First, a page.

Featured Research

from universities, journals, and other organizations

Universals of conversation: Words like 'Huh?'

Date:
November 9, 2013
Source:
Max-Planck-Gesellschaft
Summary:
A word like 'Huh?' -- used when one has not caught what someone just said -- appears to be universal: it is found to have very similar form and function in languages across the globe. Researchers found that words that signal problems with understanding are similar across languages.

A word like huh? -- used to initiate repair when, for example, one has not clearly heard what someone just said -- is found in roughly the same form in spoken languages across the globe. Languages 1-10 are examined in detail in the study. Locations are approximate. In all languages except 1, 2, and 21 the pitch of the word is rising. 1. Cha'palaa ʔaː 2. Icelandic ha 3. Spanish e 4. Siwu ãː 5. Dutch hɜ 6. Italian ɛː 7. Russian aː 8. Lao hãː 9. Mandarin Chinese ãː 10. Murrinh-Patha aː 11. ǂĀkhoe Haiǁom hɛ 12. Chintang hã 13. Duna ɛ̃: 14. English hã 15. French ɛ̃ 16. Hungarian hm/ha 17. Kri ha: 18. Tzeltal hai 19. Yélî Dnye ɛ̃ 20. Yurakaré æ 21. Lahu hãi 22. Tai/Lue hy̌/há 23. Japanese e 24. Korean e 25. German hɛ̃ 26. Norwegian hæ 27. Herero e 28. Kikongo e 29. Tzotzil e 30. Bequia Creole ha: 31. Zapotec aj.
Credit: Max Planck Institute for Psycholinguistics

A word like 'Huh?' -- used when one has not caught what someone just said -- appears to be universal: it is found to have very similar form and function in languages across the globe. This is one of the findings of a major cross-linguistic study by researchers Mark Dingemanse, Francisco Torreira and Nick Enfield, at the Max Planck Institute for Psycholinguistics in Nijmegen, the Netherlands. The study was published in the journal PLOS ONE.

Related Articles


It might seem frivolous to carry out scientific research on a word like 'Huh?' But in fact this little word is an indispensable tool in human communication. Without words like this we would be unable to signal when we have problems with hearing or understanding what was said, and our conversations would be constantly derailed by communicative mishaps. The research is part of a larger investigation of language and social interaction funded by the European Research Council.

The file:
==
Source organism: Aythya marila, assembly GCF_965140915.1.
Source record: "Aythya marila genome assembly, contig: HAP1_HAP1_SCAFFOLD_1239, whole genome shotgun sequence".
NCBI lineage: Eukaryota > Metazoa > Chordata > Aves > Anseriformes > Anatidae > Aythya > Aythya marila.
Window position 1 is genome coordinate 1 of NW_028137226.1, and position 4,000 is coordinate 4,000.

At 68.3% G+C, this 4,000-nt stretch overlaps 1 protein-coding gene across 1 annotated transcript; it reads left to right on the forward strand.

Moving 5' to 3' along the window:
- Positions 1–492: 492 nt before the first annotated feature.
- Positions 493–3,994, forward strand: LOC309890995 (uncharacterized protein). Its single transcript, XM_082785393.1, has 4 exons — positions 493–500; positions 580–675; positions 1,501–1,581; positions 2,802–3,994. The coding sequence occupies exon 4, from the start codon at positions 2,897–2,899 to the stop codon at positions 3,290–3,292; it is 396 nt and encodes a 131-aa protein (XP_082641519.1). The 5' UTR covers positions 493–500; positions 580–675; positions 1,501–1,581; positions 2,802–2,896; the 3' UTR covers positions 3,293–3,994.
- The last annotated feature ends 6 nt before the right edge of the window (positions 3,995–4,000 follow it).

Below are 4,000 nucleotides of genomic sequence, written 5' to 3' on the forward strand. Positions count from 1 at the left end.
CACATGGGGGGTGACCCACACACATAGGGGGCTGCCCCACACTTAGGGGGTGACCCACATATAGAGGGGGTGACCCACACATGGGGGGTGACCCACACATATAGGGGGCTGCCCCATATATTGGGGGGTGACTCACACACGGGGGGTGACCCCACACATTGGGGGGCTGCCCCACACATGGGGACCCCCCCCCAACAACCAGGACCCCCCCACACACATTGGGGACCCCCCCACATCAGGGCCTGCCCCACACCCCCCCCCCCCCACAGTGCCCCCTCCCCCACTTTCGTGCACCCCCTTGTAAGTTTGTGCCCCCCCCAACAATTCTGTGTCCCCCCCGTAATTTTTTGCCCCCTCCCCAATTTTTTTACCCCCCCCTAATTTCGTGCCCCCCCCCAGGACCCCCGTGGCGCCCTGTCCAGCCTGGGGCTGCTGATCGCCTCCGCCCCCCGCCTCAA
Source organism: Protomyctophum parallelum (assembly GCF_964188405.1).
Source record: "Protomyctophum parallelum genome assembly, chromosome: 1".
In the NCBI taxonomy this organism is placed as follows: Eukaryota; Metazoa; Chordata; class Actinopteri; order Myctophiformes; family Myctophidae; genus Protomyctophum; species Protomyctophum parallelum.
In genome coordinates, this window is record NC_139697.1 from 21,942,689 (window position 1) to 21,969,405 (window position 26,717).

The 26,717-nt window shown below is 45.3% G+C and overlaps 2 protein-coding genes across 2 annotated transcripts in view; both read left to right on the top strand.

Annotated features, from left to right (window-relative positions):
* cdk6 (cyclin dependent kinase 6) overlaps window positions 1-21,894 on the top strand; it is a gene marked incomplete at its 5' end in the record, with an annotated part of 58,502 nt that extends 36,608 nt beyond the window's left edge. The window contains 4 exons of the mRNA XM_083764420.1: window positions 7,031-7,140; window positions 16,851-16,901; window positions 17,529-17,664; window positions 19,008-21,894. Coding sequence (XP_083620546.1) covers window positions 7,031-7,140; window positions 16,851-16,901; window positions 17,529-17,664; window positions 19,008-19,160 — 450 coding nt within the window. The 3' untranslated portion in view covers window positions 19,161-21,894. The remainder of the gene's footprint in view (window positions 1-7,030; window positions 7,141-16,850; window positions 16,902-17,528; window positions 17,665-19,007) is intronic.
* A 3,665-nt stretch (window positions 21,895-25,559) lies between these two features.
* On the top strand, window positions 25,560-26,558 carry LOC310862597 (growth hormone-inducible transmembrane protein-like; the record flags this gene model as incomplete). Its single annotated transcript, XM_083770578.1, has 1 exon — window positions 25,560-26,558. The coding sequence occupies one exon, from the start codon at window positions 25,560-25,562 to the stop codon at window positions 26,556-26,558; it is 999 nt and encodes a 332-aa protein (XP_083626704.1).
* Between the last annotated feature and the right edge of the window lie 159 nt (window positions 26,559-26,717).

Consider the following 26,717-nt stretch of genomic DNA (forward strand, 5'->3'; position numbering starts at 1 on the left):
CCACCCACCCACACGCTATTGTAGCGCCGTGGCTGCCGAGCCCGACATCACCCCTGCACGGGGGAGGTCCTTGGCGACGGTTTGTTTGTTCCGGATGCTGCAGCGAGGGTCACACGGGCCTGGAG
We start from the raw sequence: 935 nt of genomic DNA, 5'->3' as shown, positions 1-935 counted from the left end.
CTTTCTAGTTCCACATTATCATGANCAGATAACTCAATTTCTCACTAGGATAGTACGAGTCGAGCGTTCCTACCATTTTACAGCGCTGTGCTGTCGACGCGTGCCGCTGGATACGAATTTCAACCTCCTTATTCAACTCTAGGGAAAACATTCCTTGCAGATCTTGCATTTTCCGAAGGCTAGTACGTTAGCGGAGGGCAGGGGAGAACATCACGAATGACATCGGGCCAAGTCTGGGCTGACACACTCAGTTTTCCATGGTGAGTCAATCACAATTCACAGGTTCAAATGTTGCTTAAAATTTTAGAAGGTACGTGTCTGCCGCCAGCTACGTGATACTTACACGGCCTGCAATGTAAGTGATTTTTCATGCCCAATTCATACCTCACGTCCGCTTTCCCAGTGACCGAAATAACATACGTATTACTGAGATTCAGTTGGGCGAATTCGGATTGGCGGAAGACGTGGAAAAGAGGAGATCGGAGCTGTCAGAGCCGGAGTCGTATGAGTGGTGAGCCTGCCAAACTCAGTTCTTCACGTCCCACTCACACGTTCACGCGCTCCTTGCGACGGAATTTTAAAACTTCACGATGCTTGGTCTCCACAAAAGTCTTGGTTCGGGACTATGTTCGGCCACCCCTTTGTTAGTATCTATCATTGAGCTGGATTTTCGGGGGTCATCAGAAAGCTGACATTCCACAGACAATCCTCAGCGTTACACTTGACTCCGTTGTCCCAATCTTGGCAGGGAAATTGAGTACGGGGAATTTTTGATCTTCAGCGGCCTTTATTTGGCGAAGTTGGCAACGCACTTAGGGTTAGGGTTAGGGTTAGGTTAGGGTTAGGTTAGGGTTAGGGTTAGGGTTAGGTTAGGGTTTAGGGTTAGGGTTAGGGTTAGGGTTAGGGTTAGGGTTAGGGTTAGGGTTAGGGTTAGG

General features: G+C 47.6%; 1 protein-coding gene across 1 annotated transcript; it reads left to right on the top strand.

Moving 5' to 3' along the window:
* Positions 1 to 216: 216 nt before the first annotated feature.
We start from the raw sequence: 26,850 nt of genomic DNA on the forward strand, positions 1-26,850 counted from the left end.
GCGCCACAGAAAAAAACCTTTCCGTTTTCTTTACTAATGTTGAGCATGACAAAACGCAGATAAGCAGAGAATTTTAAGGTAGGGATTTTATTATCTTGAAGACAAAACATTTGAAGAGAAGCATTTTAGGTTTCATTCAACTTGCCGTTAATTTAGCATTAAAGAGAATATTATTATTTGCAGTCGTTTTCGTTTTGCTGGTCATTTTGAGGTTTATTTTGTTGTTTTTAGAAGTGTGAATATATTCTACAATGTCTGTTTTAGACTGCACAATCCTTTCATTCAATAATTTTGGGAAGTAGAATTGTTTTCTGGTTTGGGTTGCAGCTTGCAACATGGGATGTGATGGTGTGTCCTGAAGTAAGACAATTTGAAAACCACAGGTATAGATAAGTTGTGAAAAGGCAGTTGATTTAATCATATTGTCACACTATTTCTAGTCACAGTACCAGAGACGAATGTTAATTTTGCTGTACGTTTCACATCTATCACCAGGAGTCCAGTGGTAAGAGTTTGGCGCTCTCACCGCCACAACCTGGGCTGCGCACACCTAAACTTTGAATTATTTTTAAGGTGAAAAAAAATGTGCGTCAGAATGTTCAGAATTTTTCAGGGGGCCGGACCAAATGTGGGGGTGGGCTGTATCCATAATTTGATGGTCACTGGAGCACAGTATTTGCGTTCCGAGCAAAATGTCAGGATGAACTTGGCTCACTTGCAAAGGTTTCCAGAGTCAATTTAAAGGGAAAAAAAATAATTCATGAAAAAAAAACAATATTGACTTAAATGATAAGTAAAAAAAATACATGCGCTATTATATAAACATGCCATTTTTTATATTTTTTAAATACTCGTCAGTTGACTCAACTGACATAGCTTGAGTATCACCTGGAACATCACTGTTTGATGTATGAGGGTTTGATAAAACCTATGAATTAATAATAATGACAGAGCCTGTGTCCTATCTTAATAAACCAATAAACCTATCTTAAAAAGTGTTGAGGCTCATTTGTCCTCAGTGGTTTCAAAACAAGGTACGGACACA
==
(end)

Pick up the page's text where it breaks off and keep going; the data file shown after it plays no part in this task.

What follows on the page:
Dingemanse and colleagues studied languages from around the world and found that all of them have a word with a near-identical sound and function as English 'Huh?' This is remarkable because usually, words in unrelated languages sound completely different. Compare, for example, these very different-sounding words for 'dog': inu in Japanese, chien in French, dog in English. One might object that this suggests that 'Huh?' is not a word at all. But in a careful phonetic comparison, Dingemanse and colleagues find that it is. Although 'Huh?' is much more similar across languages than words normally should be, it does differ across languages in systematic ways. 'Huh?' is not like those human sounds that happen to be universal because they are innate, such as sneezing or crying. It is a word that has to be learned in subtly different forms in each language.

Why is 'Huh?' so similar across languages? To understand this, Dingemanse and colleagues studied the specific context in which this word occurs. In human communication, when we are somehow unable to respond appropriately, we need an escape hatch: a way to quickly signal the problem. This signal has to be easy to produce in situations when you're literally at a loss to say something; and it has to be a questioning word to make clear that the first speaker must now speak again. Since these functional requirements are fundamentally the same across languages, they may cause spoken languages to converge on the same solution: a simple, minimal, quick-to-produce questioning syllable like English 'Huh?', Mandarin Chinese 'A?', Spanish 'E?', Lao 'A?', or Dutch 'He?'.

The basic principle is well-known from evolutionary biology: when different species live in similar conditions they can independently evolve similar traits, a phenomenon known as convergent evolution. For example, sharks and dolphins have different evolutionary origins but similar body plans, because they live in the same aquatic environment. In the same way, Dingemanse and colleagues propose that words may converge on similar forms when they occur in strongly similar conversational 'environments'. A clear effect of this conversational ecology on the specific shape of linguistic expressions has not been observed before.